Do you take it? You’ll still get a lot of sales. But BookBub’s high volumes of sales are dangerous. You’ll feed Amazon with thousands of data points of THE WRONG AUDIENCE DATA.
This problem plagues other, less massive promotion sites. If your brand-new doesn’t have much purchase data, even a few dozen sales from the wrong buyers can mislead Amazon. You might get people who buy the book only because it’s free or heavily discounted, who otherwise wouldn’t touch it. That’s not your ideal audience.
Amazon may start recommending your book to other people, like those discount buyers. They won’t buy when the book is back to full price.
Selling large numbers of books to people outside your core audience teaches Amazon to market the book to the wrong people – the ones who won’t love or refer your book to others.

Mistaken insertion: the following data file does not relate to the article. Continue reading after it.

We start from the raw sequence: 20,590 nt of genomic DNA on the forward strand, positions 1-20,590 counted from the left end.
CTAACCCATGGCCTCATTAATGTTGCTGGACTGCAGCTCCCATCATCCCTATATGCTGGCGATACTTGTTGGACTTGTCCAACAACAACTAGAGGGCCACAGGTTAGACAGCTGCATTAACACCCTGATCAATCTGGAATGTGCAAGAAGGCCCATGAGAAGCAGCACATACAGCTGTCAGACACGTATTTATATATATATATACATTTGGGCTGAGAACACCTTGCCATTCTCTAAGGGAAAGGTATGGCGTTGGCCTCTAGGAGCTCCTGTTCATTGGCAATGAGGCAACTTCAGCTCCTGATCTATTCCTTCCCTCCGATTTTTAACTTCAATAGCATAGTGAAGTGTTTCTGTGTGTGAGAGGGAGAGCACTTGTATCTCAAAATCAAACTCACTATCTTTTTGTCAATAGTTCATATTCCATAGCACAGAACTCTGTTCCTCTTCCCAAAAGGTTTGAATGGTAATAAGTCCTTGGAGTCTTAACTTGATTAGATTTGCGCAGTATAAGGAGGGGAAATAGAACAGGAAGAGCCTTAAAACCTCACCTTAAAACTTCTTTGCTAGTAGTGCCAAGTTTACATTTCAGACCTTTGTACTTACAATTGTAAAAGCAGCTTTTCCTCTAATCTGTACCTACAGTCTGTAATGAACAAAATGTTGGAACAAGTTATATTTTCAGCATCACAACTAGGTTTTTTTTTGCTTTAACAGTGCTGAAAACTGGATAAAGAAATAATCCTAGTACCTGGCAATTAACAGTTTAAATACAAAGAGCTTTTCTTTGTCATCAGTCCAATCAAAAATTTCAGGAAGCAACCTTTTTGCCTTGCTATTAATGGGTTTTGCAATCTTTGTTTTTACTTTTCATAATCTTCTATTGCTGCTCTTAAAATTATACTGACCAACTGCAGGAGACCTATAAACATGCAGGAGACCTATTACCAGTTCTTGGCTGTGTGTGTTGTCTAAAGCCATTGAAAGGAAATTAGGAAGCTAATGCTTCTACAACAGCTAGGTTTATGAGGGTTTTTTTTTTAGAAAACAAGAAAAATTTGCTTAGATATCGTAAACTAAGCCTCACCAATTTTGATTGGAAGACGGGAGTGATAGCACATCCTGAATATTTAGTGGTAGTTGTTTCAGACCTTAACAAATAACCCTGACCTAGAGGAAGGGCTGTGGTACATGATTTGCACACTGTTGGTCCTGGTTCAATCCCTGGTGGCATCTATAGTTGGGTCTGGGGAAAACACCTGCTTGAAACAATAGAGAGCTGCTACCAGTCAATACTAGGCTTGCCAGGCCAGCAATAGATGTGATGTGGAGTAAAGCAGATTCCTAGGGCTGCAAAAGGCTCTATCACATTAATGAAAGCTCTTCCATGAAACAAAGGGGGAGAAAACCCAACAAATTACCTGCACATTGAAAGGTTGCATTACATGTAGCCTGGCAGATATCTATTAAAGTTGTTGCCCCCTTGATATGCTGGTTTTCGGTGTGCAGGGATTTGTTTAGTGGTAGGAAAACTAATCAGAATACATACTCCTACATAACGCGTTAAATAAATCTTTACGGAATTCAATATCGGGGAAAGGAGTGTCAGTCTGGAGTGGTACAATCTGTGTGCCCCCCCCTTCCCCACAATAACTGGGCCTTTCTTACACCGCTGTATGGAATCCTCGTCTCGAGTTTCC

(Hat tip to David Gaughran’s wonderful new book Strangers to Superfans for helping me understand this problem with off-kilter book promotions!)
I’d much rather spend money getting my book in front of people who are going to love and recommend it. For the cost of a BookBub promotion, I could buy 100 author copies and mail them media rate to 100 people whom I think will find it valuable and recommend it to others like them. Yes, it’s more work – but it might lead to lot more sales in the long run.
The third danger has nothing to do with Amazon and everything to do with what’s going on in your head.
3. The Psychological Toll of Chasing Quick Wins
When you chase short-term sales, you’re thinking about numbers and revenue. But your long-term success depends on human behavior. Remember, sales numbers are the result of human behavior.